India were wary of the new version of cricket - the Twenty20. Indian ideology is - if you don't know it, don't fiddle with it. Not until India won the World Cup T20 did the think tanks and the people swarm the format of the game and adopt it, such that the world is attracted to the T20 league in India - the IPL, which kicked off on the same lines of the first such commercial Indian T20 league- the ICL (which was then labeled "rebel" league, and shunned). Funny, how things are first termed rebellious, and then taken into practice and termed genuine.
That World Cup drew comparisons to the ODI World Cup win in 1983. We had played only 6 ODIs at home before 1983 victory. We played 7 in 1983 after the world cup win.
These victories, these names, these events... They attract people, and loads of them. Very recently, an Indian company has taken over the ownership of an English Premiership Club - Blackburn Rovers. Now you see players in England, cheered by fans from all over the world wearing a shirt with an Indian's company's name on their chest and the camera flashing across to the club's Indian owners.Whether or not you like the club or not is immaterial, for, I don't even own the football the kids in my apartment play. I can only appreciate them. They even brought the team to play against an Indian club team - Pune FC. Vijay Mallya did similar things when he bought an F1 team and put India on the F1 map.
The whole of India is now banking its hopes and expectations into a 15 year old simple Punjabi boy, Satnam Singh Bhamara. He's a giant, measured a whole 7 foot tall figure and had impressed his trainers at an IMG camp in Florida in 2010. He has been attracting many coaches' eyes since his arrival there, and is now in regular training. He has another 4-5 years of good training at school and college level before NBA picks players from the colleges from across the colleges (atleast one year of academics must be completed) and the globe in whole.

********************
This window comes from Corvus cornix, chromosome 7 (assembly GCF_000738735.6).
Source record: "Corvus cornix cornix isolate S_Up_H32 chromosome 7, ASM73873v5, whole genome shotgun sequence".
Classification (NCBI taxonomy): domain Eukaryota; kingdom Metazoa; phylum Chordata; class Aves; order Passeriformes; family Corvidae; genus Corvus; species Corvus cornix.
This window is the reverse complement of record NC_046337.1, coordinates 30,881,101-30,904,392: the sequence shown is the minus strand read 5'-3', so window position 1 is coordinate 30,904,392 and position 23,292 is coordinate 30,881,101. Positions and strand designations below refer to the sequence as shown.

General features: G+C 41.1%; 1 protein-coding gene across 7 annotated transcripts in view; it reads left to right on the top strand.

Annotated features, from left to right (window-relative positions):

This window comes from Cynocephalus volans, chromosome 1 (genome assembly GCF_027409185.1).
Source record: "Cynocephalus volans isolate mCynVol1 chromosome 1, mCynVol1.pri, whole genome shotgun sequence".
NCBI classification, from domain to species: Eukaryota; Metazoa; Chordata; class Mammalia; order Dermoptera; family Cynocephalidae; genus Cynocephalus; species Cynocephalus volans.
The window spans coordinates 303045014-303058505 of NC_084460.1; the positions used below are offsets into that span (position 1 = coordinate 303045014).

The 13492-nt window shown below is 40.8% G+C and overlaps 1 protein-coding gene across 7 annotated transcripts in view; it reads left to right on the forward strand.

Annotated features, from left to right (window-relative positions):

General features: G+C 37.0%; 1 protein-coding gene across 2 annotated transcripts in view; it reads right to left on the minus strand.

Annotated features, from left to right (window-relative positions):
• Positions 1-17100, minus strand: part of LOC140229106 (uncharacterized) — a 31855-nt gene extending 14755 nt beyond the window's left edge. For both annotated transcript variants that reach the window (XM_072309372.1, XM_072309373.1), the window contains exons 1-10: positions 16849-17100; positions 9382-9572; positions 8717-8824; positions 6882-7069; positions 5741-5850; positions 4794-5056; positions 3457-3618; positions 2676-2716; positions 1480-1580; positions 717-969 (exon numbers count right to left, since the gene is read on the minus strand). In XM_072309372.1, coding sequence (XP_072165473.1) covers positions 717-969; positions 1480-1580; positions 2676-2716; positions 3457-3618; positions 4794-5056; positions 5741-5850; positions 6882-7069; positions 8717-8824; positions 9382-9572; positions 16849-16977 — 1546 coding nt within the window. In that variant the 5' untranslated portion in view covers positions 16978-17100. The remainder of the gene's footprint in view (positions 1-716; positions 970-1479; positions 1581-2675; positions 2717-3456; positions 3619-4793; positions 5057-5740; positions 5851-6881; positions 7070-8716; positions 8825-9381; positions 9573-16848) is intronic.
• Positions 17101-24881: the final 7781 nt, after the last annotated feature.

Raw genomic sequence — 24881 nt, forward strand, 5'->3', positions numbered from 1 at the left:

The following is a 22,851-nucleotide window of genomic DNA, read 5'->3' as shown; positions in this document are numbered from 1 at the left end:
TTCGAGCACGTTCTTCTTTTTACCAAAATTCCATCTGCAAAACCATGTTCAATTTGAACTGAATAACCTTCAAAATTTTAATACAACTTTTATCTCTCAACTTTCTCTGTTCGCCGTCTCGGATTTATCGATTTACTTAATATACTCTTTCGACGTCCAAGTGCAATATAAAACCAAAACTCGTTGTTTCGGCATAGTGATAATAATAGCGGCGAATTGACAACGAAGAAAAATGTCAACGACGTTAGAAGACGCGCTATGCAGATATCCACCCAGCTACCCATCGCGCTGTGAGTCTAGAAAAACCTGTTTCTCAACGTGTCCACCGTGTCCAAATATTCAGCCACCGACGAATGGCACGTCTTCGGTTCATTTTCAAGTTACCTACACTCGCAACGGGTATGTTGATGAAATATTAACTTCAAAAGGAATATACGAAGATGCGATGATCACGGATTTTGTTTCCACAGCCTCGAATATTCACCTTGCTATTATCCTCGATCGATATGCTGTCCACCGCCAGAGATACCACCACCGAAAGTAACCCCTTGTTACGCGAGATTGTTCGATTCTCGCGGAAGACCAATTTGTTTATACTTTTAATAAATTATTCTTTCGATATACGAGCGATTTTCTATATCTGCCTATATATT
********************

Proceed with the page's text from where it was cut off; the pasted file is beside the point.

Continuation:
The coaches are liking his skill sets. They are helping him improve his athleticism. I spoke to Daniel Buerge, owner of LakersNation.com, LA Lakers' fan-blog (every NBA franchise has a fan blog, which is like the second place you visit after the official team page, or in some cases the first. And LakersNation was adjudged the best sports blog in LA last year) in December and introduced him to the growing sensation of Satnam Singh Bhamara and asked his opinion. He said that someone as tall as 7 feet with 4 years of growth left and already gaining reputation as a good player with handy skill set will be under the watch of NBA scouts. That, I hope does happen. If his preparations keep the pace, he will get into a good college for his skills, and will go all the way to the big league.
Two articles on him - NDTV, AOL
There is one comparison which I can make to tell you how this can be, if and when it happens. Yao Ming, of China. In 2002, he became the first Chinese player to be drafted into the NBA. What Yao Ming had, was an experience of 5 years in basketball, winning the CBA Championship with Shanghai Sharks, a team he now owns shares of, after retiring from basketball at a very young age of 31, due to a weak knee. NBA, and basketball in general, in China has since become an ever growing market. One of NBA's busiest offices abroad is in China. Chinese basketball improved so much, that when the NBA went into a lock-out, players opted to play basketball in China until NBA was restored, or in some cases, the whole of Chinese season.
Satnam Singh can bring that change to India. He can do what Hasheem Thabeet did for Tanzania, what Samuel Dalembert did for Haiti. He holds Yao Ming as an inspiration, and he wants to be India's Yao Ming. He has all my prayers to accomplish that.
We are waiting by the beach, awaiting the sweet wave to wash our feet, and prepare for a new dawn, one when Satnam Singh Bhamara wears an NBA jersey and stands shoulder to shoulder with other contemporary stars.
Bring it on!